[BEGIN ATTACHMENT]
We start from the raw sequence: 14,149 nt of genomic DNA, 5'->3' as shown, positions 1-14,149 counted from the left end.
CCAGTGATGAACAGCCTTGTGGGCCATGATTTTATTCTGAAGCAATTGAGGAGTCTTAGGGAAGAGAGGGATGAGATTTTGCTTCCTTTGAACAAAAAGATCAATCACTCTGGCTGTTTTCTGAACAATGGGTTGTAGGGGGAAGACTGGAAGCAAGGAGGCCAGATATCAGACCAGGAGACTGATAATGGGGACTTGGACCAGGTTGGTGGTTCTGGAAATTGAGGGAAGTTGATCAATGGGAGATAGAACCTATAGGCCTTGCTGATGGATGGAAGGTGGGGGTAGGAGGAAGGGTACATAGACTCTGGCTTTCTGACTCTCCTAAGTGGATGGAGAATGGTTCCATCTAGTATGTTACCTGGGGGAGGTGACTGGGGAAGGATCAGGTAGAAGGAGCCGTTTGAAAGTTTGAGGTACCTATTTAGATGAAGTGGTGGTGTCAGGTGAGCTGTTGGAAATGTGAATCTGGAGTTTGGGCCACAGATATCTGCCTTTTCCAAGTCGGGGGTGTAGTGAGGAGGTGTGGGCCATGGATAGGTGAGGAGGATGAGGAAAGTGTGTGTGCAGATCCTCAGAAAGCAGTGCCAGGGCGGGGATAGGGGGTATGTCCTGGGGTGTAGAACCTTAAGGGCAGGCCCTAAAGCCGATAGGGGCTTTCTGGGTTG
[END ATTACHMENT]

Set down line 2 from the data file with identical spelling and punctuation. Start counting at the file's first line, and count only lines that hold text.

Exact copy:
CCAGTGATGAACAGCCTTGTGGGCCATGATTTTATTCTGAAGCAATTGAGGAGTCTTAGGGAAGAGAGGGATGAGATTTTGCTTCCTTTGAACAAAAAGATCAATCACTCTGGCTGTTTTCTGAACAATGGGTTGTAGGGGGAAGACTGGAAGCAAGGAGGCCAGATATCAGACCAGGAGACTGATAATGGGGACTTGGACCAGGTTGGTGGTTCTGGAAATTGAGGGAAGTTGATCAATGGGAGATAGAACCTATAGGCCTTGCTGATGGATGGAAGGTGGGGGTAGGAGGAAGGGTACATAGACTCTGGCTTTCTGACTCTCCTAAGTGGATGGAGAATGGTTCCATCTAGTATGTTACCTGGGGGAGGTGACTGGGGAAGGATCAGGTAGAAGGAGCCGTTTGAAAGTTTGAGGTACCTATTTAGATGAAGTGGTGGTGTCAGGTGAGCTGTTGGAAATGTGAATCTGGAGTTTGGGCCACAGATATCTGCCTTTTCCAAGTCGGGGGTGTAGTGAGGAGGTGTGGGCCATGGATAGGTGAGGAGGATGAGGAAAGTGTGTGTGCAGATCCTCAGAAAGCAGTGCCAGGGCGGGGATAGGGGGTATGTCCTGGGGTGTAGAACCTTAAGGGCAGGCCCTAAAGCCGATAGGGGCTTTCTGGGTTG